Good urban form promotes walkability and physical health – Part 2
The physical layout and design of a city directly determines how accessible, welcoming, convenient, and safe the city is for walking, all of which are important for enabling and encouraging more physical activity among residents.
The first of this two-part series on urban form and walkability introduced the notion that urban form affects walkability in four basic ways, as explained by the Walkable and Livable Communities Institute:
- How accessible the environment is to pedestrians
- How welcoming the pedestrian environment is to walkers
- How convenient the area is for walking
- How safe the pedestrian environment is to walkers
The first two factors were explored in part one of this series and the second part of the series describes how urban form affects the convenience of the city for walking and the safety of the pedestrian environment.
Urban form that is convenient to pedestrians consists of many connections in the transportation network that result in shorter distances between where people live and where people want to go. Smaller city blocks (200 to 400 feet in length) and features like alleys that offer mid-block access provide direct routes for pedestrians and promote walking. Also, the incorporation of other modes of transportation in the street network, such as bicycling and public transportation, make getting around town much more convenient for non-motorized travelers (see the Michigan State University Extension News article “What is a ‘complete street’ and why is it important?”
At the community-wide scale, convenience from a pedestrian standpoint, equates to mixed-use patterns of development in which residences are built close to (and part of) existing retail shops, restaurants, and community services (schools, library, post office). This urban form is in stark contrast to one with segregated land uses in which residential areas are isolated from other uses and walkability is discouraged (see Photo 1). A mixed use pattern of development within a neighborhood setting means more trips for basic goods and services can be made on foot and bike.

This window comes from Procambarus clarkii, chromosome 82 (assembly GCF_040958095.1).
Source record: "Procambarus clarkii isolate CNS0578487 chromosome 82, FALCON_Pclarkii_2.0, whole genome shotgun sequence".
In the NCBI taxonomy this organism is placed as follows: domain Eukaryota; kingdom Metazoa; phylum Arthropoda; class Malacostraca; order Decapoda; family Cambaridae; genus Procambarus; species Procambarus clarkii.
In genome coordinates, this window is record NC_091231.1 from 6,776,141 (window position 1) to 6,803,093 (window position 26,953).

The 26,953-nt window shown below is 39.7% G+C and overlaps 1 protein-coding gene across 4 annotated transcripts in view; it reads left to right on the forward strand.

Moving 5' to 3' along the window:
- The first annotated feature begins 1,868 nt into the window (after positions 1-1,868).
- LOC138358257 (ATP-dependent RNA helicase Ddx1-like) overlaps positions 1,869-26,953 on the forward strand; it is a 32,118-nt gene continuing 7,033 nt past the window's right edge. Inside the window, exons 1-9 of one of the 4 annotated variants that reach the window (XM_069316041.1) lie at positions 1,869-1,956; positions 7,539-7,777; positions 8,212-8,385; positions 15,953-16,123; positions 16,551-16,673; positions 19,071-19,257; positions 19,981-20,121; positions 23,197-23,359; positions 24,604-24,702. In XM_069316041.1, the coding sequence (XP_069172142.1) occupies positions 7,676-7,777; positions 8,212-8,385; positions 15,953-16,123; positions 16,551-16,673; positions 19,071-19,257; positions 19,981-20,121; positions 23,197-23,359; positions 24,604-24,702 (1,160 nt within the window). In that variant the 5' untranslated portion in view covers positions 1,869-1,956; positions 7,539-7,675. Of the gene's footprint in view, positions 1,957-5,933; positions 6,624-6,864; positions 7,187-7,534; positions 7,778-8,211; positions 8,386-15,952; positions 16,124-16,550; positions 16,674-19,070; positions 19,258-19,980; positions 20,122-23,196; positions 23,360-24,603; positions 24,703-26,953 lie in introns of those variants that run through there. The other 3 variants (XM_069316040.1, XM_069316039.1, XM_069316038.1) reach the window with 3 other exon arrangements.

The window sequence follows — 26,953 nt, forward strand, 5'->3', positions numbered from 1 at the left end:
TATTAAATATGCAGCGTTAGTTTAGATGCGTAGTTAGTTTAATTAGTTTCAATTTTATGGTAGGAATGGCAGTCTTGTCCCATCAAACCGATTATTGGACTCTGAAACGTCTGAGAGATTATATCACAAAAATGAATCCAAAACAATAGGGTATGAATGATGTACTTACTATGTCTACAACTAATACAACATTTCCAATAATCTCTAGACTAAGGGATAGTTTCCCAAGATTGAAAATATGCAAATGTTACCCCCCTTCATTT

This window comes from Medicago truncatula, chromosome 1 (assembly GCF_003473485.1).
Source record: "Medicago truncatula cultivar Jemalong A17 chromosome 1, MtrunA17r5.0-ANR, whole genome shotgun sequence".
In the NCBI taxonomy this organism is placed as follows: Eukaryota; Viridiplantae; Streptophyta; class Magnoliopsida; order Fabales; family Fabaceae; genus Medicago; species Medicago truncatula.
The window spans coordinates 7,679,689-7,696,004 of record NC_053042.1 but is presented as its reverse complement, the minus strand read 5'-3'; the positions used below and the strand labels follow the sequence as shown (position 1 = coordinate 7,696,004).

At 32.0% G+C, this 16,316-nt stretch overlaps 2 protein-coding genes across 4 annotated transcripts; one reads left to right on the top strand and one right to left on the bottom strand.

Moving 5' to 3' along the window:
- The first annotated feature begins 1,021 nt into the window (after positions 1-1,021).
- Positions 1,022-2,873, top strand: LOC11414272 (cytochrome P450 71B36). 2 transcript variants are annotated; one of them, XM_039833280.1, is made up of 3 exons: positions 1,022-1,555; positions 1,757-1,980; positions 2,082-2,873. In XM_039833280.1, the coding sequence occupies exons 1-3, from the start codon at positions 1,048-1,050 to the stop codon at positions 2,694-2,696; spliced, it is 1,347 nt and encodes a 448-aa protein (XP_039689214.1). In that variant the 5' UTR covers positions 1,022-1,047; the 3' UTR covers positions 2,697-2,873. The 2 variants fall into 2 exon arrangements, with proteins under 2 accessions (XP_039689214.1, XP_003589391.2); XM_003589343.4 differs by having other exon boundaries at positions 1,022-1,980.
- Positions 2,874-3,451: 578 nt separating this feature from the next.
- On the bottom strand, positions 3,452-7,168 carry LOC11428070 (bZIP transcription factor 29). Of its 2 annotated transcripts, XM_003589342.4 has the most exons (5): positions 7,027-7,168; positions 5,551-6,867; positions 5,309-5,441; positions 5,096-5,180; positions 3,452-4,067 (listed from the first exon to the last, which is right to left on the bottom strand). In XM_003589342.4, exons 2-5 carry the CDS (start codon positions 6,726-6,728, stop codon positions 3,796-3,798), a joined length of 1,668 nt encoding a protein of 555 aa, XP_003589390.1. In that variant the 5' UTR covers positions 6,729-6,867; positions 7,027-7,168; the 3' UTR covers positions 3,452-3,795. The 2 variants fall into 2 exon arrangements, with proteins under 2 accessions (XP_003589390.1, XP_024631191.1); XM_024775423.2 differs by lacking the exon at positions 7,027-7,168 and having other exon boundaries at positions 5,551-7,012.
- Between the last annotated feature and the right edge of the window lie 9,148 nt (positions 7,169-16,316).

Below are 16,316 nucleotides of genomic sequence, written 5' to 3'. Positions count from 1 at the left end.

The separation of uses (on the left) encourages driving, whereas the mixed use patterns of development (on the right) encourages walking.
The fourth aspect of urban form that affects walkability is the safety of the walking environment, which either discourages or encourages pedestrian use. Safety is strongly linked to people’s perceptions, and while crime may not be an actual problem, the fear of crime can result from poorly designed and poorly maintained urban areas, which discourage walking. Keeping the pedestrian environment well-lit and free of litter and debris improves both the reality and perception of safety. Urban form can also keep the pedestrian environment safe by placing ‘eyes on the street’. When buildings are oriented to the street and have front porches and/or numerous windows that allow for interaction between those inside and those outside, pedestrians feel safer and crime is deterred (see Photo 2). Also, safety is dependent on the number of users on the sidewalk and regular use adds to the number of effective eyes on the street.
We feel safer both inside and outside when there is a high degree of transparency in the building façade (Photo credit: Kurt Schindler).
In conclusion, there is much more to walkability than simply providing sidewalks. The physical layout and design of buildings, streets, and sidewalks and the siting of open space, public facilities, and other uses directly determine the walkability of our communities. When combined in the right urban form, components of the built environment contribute to walkability and promote physical health.
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